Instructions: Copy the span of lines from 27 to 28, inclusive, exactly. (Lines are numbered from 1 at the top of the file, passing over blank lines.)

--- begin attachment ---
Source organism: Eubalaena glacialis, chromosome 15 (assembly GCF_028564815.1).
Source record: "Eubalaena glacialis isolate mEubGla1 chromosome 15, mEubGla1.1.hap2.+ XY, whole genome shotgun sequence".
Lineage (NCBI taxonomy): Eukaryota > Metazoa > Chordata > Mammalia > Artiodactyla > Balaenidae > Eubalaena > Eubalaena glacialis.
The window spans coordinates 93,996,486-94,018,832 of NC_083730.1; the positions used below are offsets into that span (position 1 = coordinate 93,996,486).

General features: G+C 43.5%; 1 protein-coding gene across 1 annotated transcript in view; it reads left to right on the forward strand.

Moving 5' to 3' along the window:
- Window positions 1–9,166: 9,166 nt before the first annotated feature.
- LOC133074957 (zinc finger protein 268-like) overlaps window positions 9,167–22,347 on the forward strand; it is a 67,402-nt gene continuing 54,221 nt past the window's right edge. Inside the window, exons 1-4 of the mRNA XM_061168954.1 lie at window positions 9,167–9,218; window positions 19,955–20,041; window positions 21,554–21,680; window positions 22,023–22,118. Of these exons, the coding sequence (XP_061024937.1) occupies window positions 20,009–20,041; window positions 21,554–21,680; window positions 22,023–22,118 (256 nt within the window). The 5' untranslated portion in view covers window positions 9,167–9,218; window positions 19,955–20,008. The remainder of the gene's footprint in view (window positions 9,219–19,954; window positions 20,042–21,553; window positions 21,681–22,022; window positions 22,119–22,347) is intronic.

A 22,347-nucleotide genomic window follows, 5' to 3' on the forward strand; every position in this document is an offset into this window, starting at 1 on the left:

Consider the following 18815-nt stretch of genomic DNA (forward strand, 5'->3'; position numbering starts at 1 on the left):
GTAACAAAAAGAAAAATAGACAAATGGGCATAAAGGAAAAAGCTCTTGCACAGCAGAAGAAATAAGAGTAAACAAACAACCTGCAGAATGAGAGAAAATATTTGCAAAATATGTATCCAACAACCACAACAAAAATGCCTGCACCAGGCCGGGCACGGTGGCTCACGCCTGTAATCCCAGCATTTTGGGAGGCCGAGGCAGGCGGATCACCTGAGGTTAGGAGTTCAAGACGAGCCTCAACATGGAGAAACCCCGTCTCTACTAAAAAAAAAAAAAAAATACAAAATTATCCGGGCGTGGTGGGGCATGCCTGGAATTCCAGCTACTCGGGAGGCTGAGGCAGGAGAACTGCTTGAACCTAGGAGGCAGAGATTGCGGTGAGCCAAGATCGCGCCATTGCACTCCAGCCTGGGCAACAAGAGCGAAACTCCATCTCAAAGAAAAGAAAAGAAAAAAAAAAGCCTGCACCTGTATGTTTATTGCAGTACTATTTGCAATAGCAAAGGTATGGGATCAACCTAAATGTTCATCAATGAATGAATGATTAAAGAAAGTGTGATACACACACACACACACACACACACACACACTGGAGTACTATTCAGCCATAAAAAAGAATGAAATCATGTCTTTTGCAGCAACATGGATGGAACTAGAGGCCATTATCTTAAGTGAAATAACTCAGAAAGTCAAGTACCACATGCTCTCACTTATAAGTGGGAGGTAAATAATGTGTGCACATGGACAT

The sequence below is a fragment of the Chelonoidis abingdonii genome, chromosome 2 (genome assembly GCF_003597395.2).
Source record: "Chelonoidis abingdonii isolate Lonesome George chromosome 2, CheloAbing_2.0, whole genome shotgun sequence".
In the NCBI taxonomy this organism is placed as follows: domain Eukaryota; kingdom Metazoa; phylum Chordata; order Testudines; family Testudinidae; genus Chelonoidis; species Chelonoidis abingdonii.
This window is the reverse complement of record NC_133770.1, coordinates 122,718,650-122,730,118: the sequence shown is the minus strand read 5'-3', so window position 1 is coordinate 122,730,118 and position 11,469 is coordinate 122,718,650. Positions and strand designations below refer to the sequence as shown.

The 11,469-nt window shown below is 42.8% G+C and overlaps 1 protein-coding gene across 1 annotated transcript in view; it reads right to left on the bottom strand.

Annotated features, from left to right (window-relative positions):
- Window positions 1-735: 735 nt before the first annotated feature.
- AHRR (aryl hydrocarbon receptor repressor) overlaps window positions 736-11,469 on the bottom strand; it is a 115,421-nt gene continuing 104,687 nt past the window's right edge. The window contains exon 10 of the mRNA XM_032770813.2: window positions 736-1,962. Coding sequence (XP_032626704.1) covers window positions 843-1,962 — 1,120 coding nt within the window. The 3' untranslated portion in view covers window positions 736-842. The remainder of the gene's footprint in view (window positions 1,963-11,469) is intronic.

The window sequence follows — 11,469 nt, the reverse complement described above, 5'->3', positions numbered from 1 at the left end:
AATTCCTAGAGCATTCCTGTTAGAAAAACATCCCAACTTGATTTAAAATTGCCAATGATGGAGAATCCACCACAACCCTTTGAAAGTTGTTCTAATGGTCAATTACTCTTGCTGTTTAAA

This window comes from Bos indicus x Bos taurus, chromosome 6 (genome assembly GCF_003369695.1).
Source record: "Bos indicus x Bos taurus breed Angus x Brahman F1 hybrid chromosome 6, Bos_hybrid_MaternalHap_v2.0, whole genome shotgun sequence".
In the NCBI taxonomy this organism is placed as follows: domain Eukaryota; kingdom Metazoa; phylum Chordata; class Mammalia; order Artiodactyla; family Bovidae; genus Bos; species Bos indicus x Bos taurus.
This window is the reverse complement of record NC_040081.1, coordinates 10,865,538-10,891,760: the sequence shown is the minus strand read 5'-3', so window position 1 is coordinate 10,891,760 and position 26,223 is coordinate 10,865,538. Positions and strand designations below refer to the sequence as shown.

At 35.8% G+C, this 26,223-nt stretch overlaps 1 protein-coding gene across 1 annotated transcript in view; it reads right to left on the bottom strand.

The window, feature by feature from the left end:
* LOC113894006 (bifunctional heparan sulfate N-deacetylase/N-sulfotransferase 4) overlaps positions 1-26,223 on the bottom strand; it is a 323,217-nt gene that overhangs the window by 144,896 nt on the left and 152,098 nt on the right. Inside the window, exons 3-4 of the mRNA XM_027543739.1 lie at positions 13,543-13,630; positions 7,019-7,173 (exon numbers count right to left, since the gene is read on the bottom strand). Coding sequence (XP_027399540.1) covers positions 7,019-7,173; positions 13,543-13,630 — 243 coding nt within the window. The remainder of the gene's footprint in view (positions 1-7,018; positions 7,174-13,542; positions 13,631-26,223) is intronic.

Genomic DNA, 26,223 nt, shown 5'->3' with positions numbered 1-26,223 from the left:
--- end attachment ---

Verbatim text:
The window, feature by feature from the left end:
* LOC113894006 (bifunctional heparan sulfate N-deacetylase/N-sulfotransferase 4) overlaps positions 1-26,223 on the bottom strand; it is a 323,217-nt gene that overhangs the window by 144,896 nt on the left and 152,098 nt on the right. Inside the window, exons 3-4 of the mRNA XM_027543739.1 lie at positions 13,543-13,630; positions 7,019-7,173 (exon numbers count right to left, since the gene is read on the bottom strand). Coding sequence (XP_027399540.1) covers positions 7,019-7,173; positions 13,543-13,630 — 243 coding nt within the window. The remainder of the gene's footprint in view (positions 1-7,018; positions 7,174-13,542; positions 13,631-26,223) is intronic.